Housing Woes: Tossing the Mountain around

Xinhua / Enorth quoted sources from the National People’s Congress (NPC) Financial and Economic Committee (全国人大财经委员会) on Monday as saying that a bill on housing guarantee was taking shape at the ministry of housing and urban-rural development (住房和城乡建设部), and that the bill would be completed after taking further suggestions into consideration. During the third session of the Eleventh National People’s Congress in March this year, 193 delegates had brought six bills suggesting a systematization and stabilization of the housing guarantee system which has so far mostly been based on [apparently too vague – JR] policy provisions which couldn’t help meeting the demands of people with low and middle incomes. A system and a set of legal rules were required. The National People’s Congress Standing Committee and the State Council had included the issue in their legislation plans for 2010. The bill under preparation included basic standards, the scope and modalities of urban housing guarantees, construction and management, rental subsidies, financial and tax support [the latter may refer to tax breaks – JR], organization and implementation, and a rural housing guarantee system.

Housing is one of China’s more recent Three Big Mountains (三座大山) – the term used to refer to the great enemies from “Old China” to Mao’s New Democratic Revolution (新民主主义革命) concept: imperialism (帝国主义), feudalism (封建主义), and bureaucrat-capitalism (官僚资本主义). The Three Big Mountains today, apparently defined in an ironical reference to the past century, are more practical: the troubles of medical treatment (看病难), of housing (住房难, the problem in question here), and of public education or (elementary) schooling (上学难).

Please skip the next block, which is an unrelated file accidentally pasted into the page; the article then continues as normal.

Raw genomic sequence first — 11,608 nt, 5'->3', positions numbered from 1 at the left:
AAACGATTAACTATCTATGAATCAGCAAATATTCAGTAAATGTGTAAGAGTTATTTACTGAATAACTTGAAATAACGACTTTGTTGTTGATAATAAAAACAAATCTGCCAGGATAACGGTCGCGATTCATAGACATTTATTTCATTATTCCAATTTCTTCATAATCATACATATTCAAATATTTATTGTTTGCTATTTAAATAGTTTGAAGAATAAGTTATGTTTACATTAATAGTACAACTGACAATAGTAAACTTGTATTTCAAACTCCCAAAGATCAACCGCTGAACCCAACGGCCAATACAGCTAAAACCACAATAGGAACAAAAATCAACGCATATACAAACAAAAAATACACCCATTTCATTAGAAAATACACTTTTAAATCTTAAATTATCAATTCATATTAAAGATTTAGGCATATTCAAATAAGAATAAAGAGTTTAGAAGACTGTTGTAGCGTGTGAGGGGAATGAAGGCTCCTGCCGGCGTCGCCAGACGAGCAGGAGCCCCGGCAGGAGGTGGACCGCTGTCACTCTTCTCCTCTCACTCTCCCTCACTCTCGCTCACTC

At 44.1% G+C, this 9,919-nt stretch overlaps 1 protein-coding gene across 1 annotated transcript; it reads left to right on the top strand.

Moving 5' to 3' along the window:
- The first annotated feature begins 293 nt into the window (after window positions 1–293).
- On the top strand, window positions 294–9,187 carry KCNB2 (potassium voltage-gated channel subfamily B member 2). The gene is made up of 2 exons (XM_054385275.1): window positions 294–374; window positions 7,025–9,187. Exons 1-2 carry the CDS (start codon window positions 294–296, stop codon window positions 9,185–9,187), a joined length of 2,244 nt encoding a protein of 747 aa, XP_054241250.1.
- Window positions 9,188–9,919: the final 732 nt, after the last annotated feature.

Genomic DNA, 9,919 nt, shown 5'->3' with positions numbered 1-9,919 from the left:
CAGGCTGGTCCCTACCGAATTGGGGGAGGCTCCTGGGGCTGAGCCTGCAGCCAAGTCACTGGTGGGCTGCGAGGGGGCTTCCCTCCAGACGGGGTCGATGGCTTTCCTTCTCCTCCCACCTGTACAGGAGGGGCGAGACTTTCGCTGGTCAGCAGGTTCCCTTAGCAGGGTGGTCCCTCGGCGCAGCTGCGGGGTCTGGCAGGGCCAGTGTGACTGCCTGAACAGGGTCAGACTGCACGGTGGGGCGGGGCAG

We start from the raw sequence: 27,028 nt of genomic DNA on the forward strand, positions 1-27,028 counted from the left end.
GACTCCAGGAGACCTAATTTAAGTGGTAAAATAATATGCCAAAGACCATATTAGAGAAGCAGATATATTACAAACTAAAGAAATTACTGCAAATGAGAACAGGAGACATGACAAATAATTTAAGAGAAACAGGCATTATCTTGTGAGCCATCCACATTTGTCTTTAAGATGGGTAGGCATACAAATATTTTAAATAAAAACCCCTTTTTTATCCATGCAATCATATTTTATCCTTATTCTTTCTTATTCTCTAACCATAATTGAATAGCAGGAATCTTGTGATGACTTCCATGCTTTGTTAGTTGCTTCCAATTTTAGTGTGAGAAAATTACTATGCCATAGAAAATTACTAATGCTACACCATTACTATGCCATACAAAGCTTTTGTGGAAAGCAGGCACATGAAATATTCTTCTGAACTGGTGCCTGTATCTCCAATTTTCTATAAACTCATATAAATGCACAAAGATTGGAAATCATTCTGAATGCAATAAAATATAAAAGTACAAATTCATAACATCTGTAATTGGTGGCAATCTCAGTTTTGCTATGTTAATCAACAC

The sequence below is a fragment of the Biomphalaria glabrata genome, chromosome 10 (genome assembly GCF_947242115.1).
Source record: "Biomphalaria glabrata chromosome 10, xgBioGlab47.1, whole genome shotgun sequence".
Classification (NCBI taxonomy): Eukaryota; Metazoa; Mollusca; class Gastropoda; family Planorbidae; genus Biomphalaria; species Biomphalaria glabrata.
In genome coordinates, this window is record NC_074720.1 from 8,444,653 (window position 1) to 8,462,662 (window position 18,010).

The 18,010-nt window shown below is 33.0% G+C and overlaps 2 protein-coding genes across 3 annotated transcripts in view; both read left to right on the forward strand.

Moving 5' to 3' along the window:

The housing guarantee law was listed in the State Council’s legislation plan for 2010 in March, according to a statement by the Legislative Affairs Office of the State Council’s vice director on March 7, responding to deputies’ suggestions on housing guarantee in a labor union group discussion.

In April 2006, China Daily quoted Qilu Evening News (齐鲁晚报, Jinan, Shandong Province) as commenting that it would be an outstanding political action if local governments could solve the problem of housing for low-income residents.

The ball now seems to be in the court of China’s political center to pass legislation – but the implementation, and the corresponding financial burden, will most likely be on the backs of the provincial and local governments. On the other hand, local governments owe much of their budgets to earnings from sales of landuse rights to real estate developers and to manufacturing industries in need of production sites. With these earnings in mind, hey have most likely been strong opponents to alternative plans of the recent past that could have provided simpler and more transparent ways of making housing rents affordable for low and middle incomes. Li Yining (厉以宁), president of Guanghua Management College at Beijing University, and deputy director of the Economic Commission under the 11th National Committee of the CPPCC, had brought a reverse auction model into play this year. The venue where Li made his suggestion was the Ministry of Land and Resources (国土资源部). His suggestion hasn’t been adopted.

While the ball is still in the State Council’s courtyard, it seems to have been passed on from the Ministry of Land and Resources to the ministry of housing and urban-rural development now. The enemy of the local budgets will hardly look as black on arrival at provincial China’s finance bureaus, as he does on his departure from Beijing – if he decamps there at all.


Another Convenient Scapegoat (article includes some 2010 statistics), Asia Times, July 21, 2010
2010: Make-or-Break Time for “Social Stability” (Three Big Mountains), January 4, 2010

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